Scott Cresswell looks at the life of a pioneering Labour MP in 100 words
History is littered with the names of those who deserve to be remembered. Unfortunately, some parliamentarians are forgotten. Edith Summerskill is one.
Her progressive and feminist beliefs in the conservative thirties make her an ideal candidate for a biography; Mary Honeyball’s book is essential.
Like all good biographers, Honeyball “got to know Edith” Summerskill and paints her life sympathetically. Some areas of Summerskill’s career deserve much analysis, particularly her battle with the Catholic Church over birth control.
While the biography’s structure may be ordinary and rudimentary, Honeyball argues a hugely compelling case for why the life, career, and achievements of Edith Summerskill must be remembered.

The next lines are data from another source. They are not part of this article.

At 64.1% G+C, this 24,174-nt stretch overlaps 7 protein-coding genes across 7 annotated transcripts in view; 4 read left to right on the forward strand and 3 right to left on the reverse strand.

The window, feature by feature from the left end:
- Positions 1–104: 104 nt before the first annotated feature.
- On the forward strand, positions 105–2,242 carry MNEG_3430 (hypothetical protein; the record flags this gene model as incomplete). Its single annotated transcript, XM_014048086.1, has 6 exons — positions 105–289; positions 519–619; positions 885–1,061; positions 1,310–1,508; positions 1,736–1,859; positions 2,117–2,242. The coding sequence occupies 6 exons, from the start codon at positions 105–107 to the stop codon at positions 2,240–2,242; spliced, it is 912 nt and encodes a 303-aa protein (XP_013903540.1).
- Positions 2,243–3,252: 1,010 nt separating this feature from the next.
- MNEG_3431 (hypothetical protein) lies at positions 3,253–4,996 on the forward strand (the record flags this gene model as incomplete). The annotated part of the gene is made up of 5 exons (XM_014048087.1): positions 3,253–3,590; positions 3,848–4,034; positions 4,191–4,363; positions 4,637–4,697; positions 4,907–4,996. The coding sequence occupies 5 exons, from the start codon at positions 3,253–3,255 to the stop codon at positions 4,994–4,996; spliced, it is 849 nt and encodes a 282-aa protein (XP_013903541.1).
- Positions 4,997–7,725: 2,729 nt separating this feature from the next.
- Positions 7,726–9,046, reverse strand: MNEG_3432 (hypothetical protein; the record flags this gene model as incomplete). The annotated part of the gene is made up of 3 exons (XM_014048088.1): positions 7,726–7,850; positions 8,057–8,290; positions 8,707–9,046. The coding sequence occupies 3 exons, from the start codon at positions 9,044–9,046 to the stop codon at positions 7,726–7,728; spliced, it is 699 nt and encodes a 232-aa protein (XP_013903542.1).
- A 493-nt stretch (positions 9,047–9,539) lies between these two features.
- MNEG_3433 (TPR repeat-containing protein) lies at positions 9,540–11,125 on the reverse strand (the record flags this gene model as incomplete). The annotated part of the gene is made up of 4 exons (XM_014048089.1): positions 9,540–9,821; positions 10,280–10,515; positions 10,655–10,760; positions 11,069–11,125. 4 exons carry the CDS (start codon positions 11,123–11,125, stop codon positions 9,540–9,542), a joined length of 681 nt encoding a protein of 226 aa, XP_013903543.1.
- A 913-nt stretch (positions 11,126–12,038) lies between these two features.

Scott Cresswell is a commentator and writer of political history and current affairs. Currently a student at Middlesex University. Uses Twitter (@ScottCresswell8) whenever he remembers it exists. His website is https://scottpcresswell.co.uk
An Independent Book of the Month Edith Summerskill was a remarkable politician, feminist, physician, campaigner and writer. At a time when there were few powerful women in public life, Dr Edith, as she was known, served in Clement Attlee’s transformational post-war Labour government and oversaw the National Insurance scheme which solidified the welfare state in Britain. Here, Labour MEP Mary Honeyball, provides the first biography of this remarkable early pioneer for women in politics. Honeyball shows how Edith Summerskill’s direct campaigning was instrumental in promoting women’s causes throughout her life and lays out her remarkable achievements in securing the equal rights of housewives and divorced women over property. This is an uplifting and enlightening account of a forgotten Labour hero.
It is available via Bloomsbury academic publishers here